The Montreal Canadiens Are Officially More Canadian Than The Toronto Maple Leafs
68% of the Habs are Canadian, so it's definitely our cup year, right?
- A new study finds that the Montreal Canadiens have more Canadians on the team than any other team in Canada.
- Though Canadians once dominated the NHL, they have occupied a shrinking proportion of the total players in the NHL.
The Athletic's annual NHL demographics study was released today and revealed that the Montreal Canadiens are the most Canadian team in the league.
That's right! The "Flying Frenchmen" (as they used to be referred to) are more Canadian than "Canada's team," the Toronto Maple Leafs. The study, authored by James Mirtle, shows that 68% of Habs players are of Canadian origin compared to only 48% for the Leafs.
The Habs, are led by B.C. natives Shea Weber and Carey Price. Other core players include Edmonton-born Brendan Gallagher, Victoriaville's Philip Danault, Sainte-Agathe-des-Monts native Jonathan Drouin, and Toronto-born Max Domi.
Players like Ann Arbour, Michigan's Jeff Petry, and Finnish dynamo Jesperi Kotkaniemi round out the 11% American and 21% European contingents on the Canadiens.
Don Cherry has said in the past that in order to win, teams need to "be more Canadian." He also frequently calls European players "soft" and has even said the Leafs would never win because they don't have enough Canadians.
I wonder what Cherry, a polarizing hockey commentator, thinks about his least favourite team being the most Canadian in the NHL.
Mirtle does admit that this study "doesn't mean a whole lot," but it does bring up an interesting point about the demographic makeup of the NHL.
The league is frequently criticized for a lack of diversity. Indeed, its players are disproportionately white. But the NHL is also one of the most culturally-diverse leagues. A study conducted by The Hockey News in 2018 shows that there are 18 countries represented in the NHL (even Australia!).
Though it falls behind the NBA or MLB in terms of diversity, the NHL is slowly making inroads in countries not traditionally associated with hockey. In 2015, the New York Islanders drafted the first-ever Chinese-born player.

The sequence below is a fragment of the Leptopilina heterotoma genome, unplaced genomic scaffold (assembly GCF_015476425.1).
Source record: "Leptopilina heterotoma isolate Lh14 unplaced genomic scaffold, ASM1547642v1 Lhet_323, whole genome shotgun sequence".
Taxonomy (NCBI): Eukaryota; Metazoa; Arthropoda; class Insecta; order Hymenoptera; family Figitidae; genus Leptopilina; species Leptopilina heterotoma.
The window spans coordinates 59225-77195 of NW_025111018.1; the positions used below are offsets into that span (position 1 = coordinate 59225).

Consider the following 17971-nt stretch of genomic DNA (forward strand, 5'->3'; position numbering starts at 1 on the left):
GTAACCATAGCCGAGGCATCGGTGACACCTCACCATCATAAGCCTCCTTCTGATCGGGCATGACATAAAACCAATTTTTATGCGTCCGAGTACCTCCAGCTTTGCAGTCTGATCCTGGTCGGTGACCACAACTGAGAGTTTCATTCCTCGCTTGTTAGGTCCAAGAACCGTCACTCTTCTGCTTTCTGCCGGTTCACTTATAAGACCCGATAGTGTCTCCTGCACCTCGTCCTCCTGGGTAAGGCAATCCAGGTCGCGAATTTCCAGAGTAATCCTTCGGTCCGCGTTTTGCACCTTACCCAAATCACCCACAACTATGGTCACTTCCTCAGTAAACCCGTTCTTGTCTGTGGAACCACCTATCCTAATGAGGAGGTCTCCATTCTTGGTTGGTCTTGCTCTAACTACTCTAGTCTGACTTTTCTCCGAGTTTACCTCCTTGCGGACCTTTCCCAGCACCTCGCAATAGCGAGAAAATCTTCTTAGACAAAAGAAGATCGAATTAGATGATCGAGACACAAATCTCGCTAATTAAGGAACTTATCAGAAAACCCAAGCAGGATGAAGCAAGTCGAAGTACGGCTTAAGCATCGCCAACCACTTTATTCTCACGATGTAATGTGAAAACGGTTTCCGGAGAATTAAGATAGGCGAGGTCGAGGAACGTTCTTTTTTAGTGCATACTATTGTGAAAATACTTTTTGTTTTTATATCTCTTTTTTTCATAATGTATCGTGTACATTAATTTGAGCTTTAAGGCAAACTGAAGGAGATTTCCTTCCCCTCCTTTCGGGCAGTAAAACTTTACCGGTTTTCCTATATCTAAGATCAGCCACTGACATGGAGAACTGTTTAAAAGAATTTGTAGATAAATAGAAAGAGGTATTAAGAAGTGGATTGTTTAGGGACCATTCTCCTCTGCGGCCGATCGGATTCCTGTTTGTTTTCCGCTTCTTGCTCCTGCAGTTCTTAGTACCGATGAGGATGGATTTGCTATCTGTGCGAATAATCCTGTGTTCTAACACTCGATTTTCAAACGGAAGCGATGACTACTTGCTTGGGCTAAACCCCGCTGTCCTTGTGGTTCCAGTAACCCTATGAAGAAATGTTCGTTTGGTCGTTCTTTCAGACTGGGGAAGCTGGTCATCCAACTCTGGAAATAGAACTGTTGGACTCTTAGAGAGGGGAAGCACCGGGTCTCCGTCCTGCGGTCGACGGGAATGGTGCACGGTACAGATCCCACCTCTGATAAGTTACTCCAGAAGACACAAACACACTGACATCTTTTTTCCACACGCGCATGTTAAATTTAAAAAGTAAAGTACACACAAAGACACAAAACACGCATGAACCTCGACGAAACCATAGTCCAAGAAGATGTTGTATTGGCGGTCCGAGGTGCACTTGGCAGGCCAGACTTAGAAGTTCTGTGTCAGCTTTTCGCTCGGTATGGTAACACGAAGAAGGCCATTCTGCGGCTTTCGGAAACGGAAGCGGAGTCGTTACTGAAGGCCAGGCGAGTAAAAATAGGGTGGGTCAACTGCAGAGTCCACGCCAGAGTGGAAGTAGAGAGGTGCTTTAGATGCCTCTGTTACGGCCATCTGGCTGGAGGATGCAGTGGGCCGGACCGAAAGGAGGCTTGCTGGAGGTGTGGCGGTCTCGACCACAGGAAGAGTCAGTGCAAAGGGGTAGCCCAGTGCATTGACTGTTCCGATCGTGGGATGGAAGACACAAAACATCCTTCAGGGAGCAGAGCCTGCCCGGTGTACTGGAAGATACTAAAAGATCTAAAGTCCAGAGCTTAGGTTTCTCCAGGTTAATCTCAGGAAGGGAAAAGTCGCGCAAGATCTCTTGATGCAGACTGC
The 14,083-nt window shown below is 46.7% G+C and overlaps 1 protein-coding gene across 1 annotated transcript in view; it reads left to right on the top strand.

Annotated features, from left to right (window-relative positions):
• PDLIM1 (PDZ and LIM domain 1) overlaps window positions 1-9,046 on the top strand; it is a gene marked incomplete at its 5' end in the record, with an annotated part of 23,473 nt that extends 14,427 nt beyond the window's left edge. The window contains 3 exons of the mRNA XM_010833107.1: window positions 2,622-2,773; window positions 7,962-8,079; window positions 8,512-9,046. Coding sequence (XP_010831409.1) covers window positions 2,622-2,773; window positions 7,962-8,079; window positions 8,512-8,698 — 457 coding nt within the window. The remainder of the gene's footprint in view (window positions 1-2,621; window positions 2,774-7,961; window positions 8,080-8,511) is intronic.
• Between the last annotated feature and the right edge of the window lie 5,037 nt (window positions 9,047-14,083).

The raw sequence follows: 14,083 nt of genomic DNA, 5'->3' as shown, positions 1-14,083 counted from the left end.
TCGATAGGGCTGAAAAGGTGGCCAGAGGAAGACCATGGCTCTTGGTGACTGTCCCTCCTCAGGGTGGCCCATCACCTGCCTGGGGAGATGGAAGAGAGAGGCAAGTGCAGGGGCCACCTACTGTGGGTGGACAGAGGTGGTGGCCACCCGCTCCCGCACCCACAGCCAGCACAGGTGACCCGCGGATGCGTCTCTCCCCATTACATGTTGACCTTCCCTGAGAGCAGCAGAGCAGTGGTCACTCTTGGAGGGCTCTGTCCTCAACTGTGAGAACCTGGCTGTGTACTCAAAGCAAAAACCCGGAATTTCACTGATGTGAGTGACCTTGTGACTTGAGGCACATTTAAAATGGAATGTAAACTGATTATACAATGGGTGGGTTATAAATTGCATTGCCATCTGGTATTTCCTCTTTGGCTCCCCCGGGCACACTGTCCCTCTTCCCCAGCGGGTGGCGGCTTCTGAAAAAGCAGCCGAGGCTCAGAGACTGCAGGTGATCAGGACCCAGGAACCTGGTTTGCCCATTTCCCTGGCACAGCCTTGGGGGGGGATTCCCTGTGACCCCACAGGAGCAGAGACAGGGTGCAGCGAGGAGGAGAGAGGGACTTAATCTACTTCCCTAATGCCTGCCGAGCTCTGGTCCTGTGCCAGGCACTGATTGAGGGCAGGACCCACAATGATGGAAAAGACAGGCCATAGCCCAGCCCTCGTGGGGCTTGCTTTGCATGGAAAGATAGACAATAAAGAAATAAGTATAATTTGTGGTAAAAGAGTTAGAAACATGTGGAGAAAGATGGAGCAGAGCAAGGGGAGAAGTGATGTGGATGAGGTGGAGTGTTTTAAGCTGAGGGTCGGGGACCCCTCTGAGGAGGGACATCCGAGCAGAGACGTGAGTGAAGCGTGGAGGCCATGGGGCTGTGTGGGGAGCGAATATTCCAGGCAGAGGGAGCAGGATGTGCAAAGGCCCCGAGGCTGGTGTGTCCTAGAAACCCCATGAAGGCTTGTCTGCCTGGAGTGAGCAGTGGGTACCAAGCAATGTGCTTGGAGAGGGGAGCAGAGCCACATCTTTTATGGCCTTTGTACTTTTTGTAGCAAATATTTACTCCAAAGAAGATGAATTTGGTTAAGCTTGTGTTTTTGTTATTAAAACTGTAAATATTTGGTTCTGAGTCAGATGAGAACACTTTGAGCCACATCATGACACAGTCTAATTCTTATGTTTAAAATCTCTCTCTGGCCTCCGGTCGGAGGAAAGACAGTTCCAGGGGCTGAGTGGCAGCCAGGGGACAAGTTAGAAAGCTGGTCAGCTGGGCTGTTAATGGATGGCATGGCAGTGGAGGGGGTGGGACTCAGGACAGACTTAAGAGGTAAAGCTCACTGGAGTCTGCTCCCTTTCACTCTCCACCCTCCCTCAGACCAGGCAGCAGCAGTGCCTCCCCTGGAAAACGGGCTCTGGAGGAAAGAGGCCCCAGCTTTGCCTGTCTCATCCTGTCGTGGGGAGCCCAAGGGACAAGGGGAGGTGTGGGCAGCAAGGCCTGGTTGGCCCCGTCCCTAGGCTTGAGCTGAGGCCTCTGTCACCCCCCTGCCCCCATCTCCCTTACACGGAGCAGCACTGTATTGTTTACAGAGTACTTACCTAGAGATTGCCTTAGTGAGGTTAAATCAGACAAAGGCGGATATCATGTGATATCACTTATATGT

Canadians, Americans, and Swedes make up the top three nationalities represented in the NHL. The number of Canadians in the league has drastically dropped since the mid-90s when over 75% of NHL players came from Canada.
America has seen the biggest surge in hockey popularity, according to Mirtle. States like Arizona and California are seeing more and more amateur hockey leagues spring up and are producing players that compete at high levels. Maple Leafs star Austin Matthews was born in Arizona, in fact.
Today, Canadians are still the most represented, but their total number has dropped to 42.6%.
A study done by Sportsnet in 2017 indicated that Canada's most popular hockey teams are the Toronto Maple Leafs (27%) and the Montreal Canadiens (26%). Obviously, provincial boundaries are the largest factors when it comes to who cheers for what team.
Mirtle's study raises another interesting point. Anyone who's into hockey knows that the French hockey media has a bias for Quebec-born players.
Much like Don Cherry, they'll complain about a "decline" in the Habs because of the lack of Quebecers. Though, Quebec-born hockey players only make up 4.9% of Canadian players.
Funny enough, last year's Stanley Cup winners, the St. Louis Blues, had the most Canadians on their team. Does Don Cherry have a point? (Definitely not).
So, maybe... this is Montreal's year to win the Cup?
What do you all think about the Habs being the more Canadian than the Leafs?
Go Habs Go!